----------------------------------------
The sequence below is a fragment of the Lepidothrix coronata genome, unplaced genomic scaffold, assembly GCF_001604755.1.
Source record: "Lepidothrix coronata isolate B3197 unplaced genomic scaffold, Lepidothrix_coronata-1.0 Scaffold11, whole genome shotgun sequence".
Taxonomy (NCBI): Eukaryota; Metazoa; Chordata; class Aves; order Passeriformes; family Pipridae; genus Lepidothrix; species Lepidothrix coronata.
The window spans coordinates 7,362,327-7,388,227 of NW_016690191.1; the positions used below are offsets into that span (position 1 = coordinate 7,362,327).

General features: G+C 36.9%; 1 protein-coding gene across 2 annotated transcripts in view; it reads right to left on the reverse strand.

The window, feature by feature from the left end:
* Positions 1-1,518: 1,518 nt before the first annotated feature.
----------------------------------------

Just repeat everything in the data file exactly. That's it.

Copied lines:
The sequence below is a fragment of the Lepidothrix coronata genome, unplaced genomic scaffold, assembly GCF_001604755.1.
Source record: "Lepidothrix coronata isolate B3197 unplaced genomic scaffold, Lepidothrix_coronata-1.0 Scaffold11, whole genome shotgun sequence".
Taxonomy (NCBI): Eukaryota; Metazoa; Chordata; class Aves; order Passeriformes; family Pipridae; genus Lepidothrix; species Lepidothrix coronata.
The window spans coordinates 7,362,327-7,388,227 of NW_016690191.1; the positions used below are offsets into that span (position 1 = coordinate 7,362,327).

General features: G+C 36.9%; 1 protein-coding gene across 2 annotated transcripts in view; it reads right to left on the reverse strand.

The window, feature by feature from the left end:
* Positions 1-1,518: 1,518 nt before the first annotated feature.